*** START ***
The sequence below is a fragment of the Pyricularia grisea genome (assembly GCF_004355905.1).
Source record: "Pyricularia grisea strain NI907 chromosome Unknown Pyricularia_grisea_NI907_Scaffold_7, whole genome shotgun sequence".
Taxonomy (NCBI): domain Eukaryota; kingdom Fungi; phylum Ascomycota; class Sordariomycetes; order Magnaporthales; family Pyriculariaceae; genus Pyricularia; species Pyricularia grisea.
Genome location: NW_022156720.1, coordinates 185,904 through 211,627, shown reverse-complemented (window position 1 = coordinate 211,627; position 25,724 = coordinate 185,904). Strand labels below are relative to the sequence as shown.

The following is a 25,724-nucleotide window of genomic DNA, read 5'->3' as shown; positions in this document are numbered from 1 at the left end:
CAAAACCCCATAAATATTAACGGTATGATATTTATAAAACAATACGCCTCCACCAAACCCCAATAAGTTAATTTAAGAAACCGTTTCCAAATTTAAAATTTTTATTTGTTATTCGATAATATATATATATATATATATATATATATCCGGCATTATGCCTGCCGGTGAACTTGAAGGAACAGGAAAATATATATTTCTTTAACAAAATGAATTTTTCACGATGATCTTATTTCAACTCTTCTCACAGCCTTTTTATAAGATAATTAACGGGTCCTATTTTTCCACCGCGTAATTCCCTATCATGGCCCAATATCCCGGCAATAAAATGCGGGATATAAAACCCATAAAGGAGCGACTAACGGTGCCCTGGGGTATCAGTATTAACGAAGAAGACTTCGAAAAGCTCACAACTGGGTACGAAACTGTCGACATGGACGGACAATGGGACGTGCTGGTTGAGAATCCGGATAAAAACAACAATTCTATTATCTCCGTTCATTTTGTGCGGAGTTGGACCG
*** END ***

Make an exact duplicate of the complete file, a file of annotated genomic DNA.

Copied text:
The sequence below is a fragment of the Pyricularia grisea genome (assembly GCF_004355905.1).
Source record: "Pyricularia grisea strain NI907 chromosome Unknown Pyricularia_grisea_NI907_Scaffold_7, whole genome shotgun sequence".
Taxonomy (NCBI): domain Eukaryota; kingdom Fungi; phylum Ascomycota; class Sordariomycetes; order Magnaporthales; family Pyriculariaceae; genus Pyricularia; species Pyricularia grisea.
Genome location: NW_022156720.1, coordinates 185,904 through 211,627, shown reverse-complemented (window position 1 = coordinate 211,627; position 25,724 = coordinate 185,904). Strand labels below are relative to the sequence as shown.

The following is a 25,724-nucleotide window of genomic DNA, read 5'->3' as shown; positions in this document are numbered from 1 at the left end:
CAAAACCCCATAAATATTAACGGTATGATATTTATAAAACAATACGCCTCCACCAAACCCCAATAAGTTAATTTAAGAAACCGTTTCCAAATTTAAAATTTTTATTTGTTATTCGATAATATATATATATATATATATATATATATCCGGCATTATGCCTGCCGGTGAACTTGAAGGAACAGGAAAATATATATTTCTTTAACAAAATGAATTTTTCACGATGATCTTATTTCAACTCTTCTCACAGCCTTTTTATAAGATAATTAACGGGTCCTATTTTTCCACCGCGTAATTCCCTATCATGGCCCAATATCCCGGCAATAAAATGCGGGATATAAAACCCATAAAGGAGCGACTAACGGTGCCCTGGGGTATCAGTATTAACGAAGAAGACTTCGAAAAGCTCACAACTGGGTACGAAACTGTCGACATGGACGGACAATGGGACGTGCTGGTTGAGAATCCGGATAAAAACAACAATTCTATTATCTCCGTTCATTTTGTGCGGAGTTGGACCG